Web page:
Suggested tracks: “Let Go”, “Rain Dance”, “Sunshine”, “Radio On” and fan favorite “Head”.  (Side Note: “Head” has had many incarnations throughout its life.  It was even turned into a bluegrass tune on the debut album of Todd’s other band Railroad Earth).

L-R: Brady, Patrick, Dan, Jamie, Todd
FGH not only were critically successful, but they also impressed their musical colleagues.  They toured with Dave Matthews Band, Ratdog (with Bob Weir of the Grateful Dead) and Hootie and the Blowfish who applauded their outstanding live performances.  In fact, it’s their live shows that helped gain FGH their huge following, much like the Grateful Dead.  Although I’ve never personally witnessed their live shows, based on their live recordings it’s clear that this band doesn’t write music simply from a technological point of view, they create it on instinct and feeling.

Image from official website: www.fromgoodhomes.com
In 1998, they released their self-titled studio album; a record ranging from somber and atmospheric to fun and jazzy.  It’s miles away from their previous album but similar in quality and innovation.   I was surprised by how flawless it was considering they had written such a perfect album prior.  Suggested tracks: "The Butterfly And The Tree", "Cold Mountain", "Ride All Night", "Goin' Out", "Broken Road", "Kick It On" and my personal favorite "The Giving Tree".

I was excited by the future of this band and curious as to what would be next.  Unfortunately, they decided to part ways around the time of this album.  Of course, this was 1998 and the Internet hadn’t become as widely used for news as it is today so I was unaware of their breakup for several years. 

Album cover for "From Good Homes"
That entire time I was waiting and by 2001, I learned that Todd formed a new band (Railroad Earth).  Fortunately, Railroad Earth’s debut was incredible.  Todd created a band nearly unplugged to shape a very natural, bluegrass sound.  Once again, the band gathered a huge following based on their live performances.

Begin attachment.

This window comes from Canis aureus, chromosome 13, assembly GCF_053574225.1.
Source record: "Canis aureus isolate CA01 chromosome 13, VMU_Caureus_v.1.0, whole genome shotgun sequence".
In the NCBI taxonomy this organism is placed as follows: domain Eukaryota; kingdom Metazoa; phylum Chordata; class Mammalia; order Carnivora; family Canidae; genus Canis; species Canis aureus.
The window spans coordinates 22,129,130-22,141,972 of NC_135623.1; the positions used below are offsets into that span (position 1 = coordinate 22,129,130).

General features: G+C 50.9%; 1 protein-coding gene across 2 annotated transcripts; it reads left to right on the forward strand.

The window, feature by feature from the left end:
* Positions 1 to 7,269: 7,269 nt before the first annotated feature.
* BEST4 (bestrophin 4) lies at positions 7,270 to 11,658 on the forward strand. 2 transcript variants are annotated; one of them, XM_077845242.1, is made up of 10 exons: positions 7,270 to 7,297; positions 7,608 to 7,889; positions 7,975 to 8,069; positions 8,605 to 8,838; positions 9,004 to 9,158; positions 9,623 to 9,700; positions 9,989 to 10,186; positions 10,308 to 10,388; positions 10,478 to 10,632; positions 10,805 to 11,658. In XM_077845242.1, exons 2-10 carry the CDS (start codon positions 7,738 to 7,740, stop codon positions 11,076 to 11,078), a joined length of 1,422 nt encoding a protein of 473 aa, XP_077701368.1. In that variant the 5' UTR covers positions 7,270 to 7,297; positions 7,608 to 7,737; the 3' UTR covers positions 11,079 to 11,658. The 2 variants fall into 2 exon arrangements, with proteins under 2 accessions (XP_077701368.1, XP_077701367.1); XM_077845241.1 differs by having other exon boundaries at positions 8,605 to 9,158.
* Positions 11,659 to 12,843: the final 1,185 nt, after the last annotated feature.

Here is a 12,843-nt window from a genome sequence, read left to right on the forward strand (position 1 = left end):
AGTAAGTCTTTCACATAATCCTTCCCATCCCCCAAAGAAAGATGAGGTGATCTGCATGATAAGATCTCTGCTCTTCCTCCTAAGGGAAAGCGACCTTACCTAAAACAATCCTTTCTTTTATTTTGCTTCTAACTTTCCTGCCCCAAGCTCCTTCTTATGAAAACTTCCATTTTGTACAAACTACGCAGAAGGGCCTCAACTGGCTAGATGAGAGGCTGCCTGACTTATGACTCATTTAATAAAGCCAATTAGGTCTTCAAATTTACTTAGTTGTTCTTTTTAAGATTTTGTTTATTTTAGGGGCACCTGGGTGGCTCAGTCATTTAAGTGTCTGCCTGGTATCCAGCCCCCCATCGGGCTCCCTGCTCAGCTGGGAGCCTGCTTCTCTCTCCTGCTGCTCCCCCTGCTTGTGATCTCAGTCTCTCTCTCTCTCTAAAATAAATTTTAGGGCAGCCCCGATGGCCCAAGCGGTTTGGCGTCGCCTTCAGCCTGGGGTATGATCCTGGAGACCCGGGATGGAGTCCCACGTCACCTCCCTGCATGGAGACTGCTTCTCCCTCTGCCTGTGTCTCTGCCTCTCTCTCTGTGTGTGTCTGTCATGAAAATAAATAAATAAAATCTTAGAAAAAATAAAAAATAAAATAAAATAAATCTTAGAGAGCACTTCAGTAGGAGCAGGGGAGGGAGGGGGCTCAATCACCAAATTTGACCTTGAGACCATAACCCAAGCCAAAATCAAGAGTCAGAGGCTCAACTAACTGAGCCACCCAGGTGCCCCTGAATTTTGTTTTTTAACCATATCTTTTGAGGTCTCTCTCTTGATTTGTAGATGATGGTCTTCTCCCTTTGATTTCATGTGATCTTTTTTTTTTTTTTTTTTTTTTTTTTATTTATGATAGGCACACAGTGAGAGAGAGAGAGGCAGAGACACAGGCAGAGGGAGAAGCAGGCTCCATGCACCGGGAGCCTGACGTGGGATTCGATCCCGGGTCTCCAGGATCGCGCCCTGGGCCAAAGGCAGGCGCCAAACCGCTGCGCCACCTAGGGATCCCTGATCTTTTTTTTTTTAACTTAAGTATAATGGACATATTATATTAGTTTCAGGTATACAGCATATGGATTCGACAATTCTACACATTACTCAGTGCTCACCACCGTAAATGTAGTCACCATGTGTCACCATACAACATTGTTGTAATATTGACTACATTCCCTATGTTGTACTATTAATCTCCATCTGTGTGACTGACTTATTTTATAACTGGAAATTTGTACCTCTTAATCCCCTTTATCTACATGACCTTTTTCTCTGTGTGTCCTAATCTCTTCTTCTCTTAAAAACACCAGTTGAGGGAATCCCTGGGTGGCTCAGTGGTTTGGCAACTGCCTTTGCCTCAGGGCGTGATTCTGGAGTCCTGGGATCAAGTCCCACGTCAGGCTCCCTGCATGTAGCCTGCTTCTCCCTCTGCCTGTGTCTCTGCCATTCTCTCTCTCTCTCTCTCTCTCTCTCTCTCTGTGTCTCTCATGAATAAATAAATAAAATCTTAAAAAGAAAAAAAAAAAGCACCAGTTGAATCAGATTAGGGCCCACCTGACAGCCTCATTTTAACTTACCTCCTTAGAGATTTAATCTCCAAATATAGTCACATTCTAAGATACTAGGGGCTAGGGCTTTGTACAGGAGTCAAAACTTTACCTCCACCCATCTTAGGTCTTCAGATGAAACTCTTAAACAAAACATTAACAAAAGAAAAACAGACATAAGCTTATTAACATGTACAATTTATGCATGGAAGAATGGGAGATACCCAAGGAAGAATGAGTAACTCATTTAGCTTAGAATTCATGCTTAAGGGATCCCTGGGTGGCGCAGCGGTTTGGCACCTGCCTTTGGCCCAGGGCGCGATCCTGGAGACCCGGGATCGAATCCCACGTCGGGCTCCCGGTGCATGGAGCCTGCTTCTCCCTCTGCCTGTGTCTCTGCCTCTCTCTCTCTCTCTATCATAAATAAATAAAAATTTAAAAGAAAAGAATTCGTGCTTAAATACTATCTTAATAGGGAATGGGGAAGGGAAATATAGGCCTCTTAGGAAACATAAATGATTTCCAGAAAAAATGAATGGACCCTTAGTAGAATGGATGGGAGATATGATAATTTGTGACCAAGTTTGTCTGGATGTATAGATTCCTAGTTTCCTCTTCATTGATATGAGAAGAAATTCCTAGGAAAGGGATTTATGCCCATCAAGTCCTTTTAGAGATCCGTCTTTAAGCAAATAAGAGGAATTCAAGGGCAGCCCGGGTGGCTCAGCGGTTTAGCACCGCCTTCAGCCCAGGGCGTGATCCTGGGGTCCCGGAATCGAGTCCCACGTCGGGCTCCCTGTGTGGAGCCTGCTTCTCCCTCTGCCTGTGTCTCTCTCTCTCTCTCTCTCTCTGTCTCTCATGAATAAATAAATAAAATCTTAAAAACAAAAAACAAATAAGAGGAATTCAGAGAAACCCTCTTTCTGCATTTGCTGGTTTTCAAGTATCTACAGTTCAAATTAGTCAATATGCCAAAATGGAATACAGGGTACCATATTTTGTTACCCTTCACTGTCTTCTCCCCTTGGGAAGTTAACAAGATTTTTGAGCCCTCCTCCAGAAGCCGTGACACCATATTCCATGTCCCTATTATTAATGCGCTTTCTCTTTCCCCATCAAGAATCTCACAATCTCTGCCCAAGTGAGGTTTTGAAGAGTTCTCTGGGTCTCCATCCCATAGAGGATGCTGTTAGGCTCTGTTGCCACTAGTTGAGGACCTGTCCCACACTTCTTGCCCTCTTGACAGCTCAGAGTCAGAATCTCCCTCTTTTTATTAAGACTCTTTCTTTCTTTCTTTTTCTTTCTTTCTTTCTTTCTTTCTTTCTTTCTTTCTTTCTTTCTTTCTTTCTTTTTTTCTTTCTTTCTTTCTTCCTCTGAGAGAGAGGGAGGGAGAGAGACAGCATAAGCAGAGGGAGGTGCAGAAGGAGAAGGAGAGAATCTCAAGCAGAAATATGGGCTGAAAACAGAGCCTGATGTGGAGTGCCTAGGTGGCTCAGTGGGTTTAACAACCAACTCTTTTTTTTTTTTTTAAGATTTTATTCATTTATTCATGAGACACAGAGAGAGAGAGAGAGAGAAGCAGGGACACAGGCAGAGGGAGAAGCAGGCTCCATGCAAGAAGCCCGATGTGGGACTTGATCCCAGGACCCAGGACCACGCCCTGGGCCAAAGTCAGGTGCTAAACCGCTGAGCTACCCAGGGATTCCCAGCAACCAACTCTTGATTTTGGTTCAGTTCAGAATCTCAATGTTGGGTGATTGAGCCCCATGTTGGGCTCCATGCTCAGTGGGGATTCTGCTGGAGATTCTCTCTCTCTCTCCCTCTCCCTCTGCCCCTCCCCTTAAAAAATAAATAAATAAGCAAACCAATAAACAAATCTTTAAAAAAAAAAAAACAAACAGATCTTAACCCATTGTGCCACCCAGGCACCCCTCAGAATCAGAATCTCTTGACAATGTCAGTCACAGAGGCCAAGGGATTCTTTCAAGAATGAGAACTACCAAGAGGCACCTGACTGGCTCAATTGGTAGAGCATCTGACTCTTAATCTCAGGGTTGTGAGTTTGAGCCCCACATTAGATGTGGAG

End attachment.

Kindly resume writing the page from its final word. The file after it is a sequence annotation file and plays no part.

Album cover from "The Black Bear Sessions" by Railroad Earth
At the same time, Brady started making his solo records beginning with the amazing “Good Morning, Gus” which is an accidental album.  Brady wrote most of these songs for his son Gus and eventually the songs made their way to the ears of friends and family – and the demand for the songs became high.  Based on the enthusiasm for the record, Brady formed a touring band and began releasing more and more children’s records.  He was recently nominated for a Grammy for his children’s record “Here Comes Brady Rymer and the Little Band that Could”.

Album cover for "Good Morning, Gus" by Brady Rymer
Drummer, Patrick released his solo records in a very unique fashion.  He sold pre-release albums to help pay for the recording process.  Basically, he was selling the album before it was even made and the people who bought the pre-release were given a bonus CD as a thank you.  This was a concept foreign to most artists (and shoppers) and tested nearly a decade before Kickstarter was online.
Album cover for Patrick Fitzsimmons's 2nd record "Dance"
Dan Myers founded the recording studio Dirt Floor Studio and has worked with such artists as Sam Champion, Adam Green as well as with Todd and Brady.  Jamie Coan writes and records music while also playing fiddle and dobro for The Red Top Ramblers.

Many fans, including myself, can only hope that one of their reunion performances will lead them into the recording studio to continue what they started back in the 90s.  It’s honorable that they have all remained friends while continuing their individual projects but the audience isn’t done with FGH yet.  We’re still waiting for more Hick-pop to come at us.

For more information about FGH, visit their official site here: www.fromgoodhomes.com

TRIVIA: Originally, the core members went under the name "Old Crow" and later "The Dogs".